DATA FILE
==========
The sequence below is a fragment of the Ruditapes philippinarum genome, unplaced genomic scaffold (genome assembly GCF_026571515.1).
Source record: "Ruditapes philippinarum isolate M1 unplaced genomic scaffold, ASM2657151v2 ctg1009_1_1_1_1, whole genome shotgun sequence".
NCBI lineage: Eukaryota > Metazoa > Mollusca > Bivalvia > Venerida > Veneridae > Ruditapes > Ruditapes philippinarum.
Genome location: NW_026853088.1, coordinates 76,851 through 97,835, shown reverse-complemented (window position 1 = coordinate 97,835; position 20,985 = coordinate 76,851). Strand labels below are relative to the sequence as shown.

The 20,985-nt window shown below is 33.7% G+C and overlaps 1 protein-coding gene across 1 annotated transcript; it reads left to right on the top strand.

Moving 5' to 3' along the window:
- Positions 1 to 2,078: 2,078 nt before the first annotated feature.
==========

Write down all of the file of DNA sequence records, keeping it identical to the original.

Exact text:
The sequence below is a fragment of the Ruditapes philippinarum genome, unplaced genomic scaffold (genome assembly GCF_026571515.1).
Source record: "Ruditapes philippinarum isolate M1 unplaced genomic scaffold, ASM2657151v2 ctg1009_1_1_1_1, whole genome shotgun sequence".
NCBI lineage: Eukaryota > Metazoa > Mollusca > Bivalvia > Venerida > Veneridae > Ruditapes > Ruditapes philippinarum.
Genome location: NW_026853088.1, coordinates 76,851 through 97,835, shown reverse-complemented (window position 1 = coordinate 97,835; position 20,985 = coordinate 76,851). Strand labels below are relative to the sequence as shown.

The 20,985-nt window shown below is 33.7% G+C and overlaps 1 protein-coding gene across 1 annotated transcript; it reads left to right on the top strand.

Moving 5' to 3' along the window:
- Positions 1 to 2,078: 2,078 nt before the first annotated feature.